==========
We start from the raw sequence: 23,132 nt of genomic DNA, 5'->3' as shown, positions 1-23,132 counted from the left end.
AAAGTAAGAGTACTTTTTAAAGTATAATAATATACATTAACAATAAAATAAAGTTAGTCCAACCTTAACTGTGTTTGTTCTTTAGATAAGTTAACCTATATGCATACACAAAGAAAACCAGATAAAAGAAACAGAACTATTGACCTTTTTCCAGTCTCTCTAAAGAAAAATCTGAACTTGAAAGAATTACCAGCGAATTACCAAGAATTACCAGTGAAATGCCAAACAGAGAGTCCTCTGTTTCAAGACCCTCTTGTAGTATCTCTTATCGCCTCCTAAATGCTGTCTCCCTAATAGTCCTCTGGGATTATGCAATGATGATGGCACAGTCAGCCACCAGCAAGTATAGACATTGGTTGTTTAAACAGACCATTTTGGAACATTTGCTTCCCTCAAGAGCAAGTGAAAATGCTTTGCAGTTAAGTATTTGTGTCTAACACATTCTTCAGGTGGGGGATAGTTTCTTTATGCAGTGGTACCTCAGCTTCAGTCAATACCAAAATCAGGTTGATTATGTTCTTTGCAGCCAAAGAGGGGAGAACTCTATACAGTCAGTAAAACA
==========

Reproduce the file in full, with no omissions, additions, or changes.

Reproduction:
We start from the raw sequence: 23,132 nt of genomic DNA, 5'->3' as shown, positions 1-23,132 counted from the left end.
AAAGTAAGAGTACTTTTTAAAGTATAATAATATACATTAACAATAAAATAAAGTTAGTCCAACCTTAACTGTGTTTGTTCTTTAGATAAGTTAACCTATATGCATACACAAAGAAAACCAGATAAAAGAAACAGAACTATTGACCTTTTTCCAGTCTCTCTAAAGAAAAATCTGAACTTGAAAGAATTACCAGCGAATTACCAAGAATTACCAGTGAAATGCCAAACAGAGAGTCCTCTGTTTCAAGACCCTCTTGTAGTATCTCTTATCGCCTCCTAAATGCTGTCTCCCTAATAGTCCTCTGGGATTATGCAATGATGATGGCACAGTCAGCCACCAGCAAGTATAGACATTGGTTGTTTAAACAGACCATTTTGGAACATTTGCTTCCCTCAAGAGCAAGTGAAAATGCTTTGCAGTTAAGTATTTGTGTCTAACACATTCTTCAGGTGGGGGATAGTTTCTTTATGCAGTGGTACCTCAGCTTCAGTCAATACCAAAATCAGGTTGATTATGTTCTTTGCAGCCAAAGAGGGGAGAACTCTATACAGTCAGTAAAACA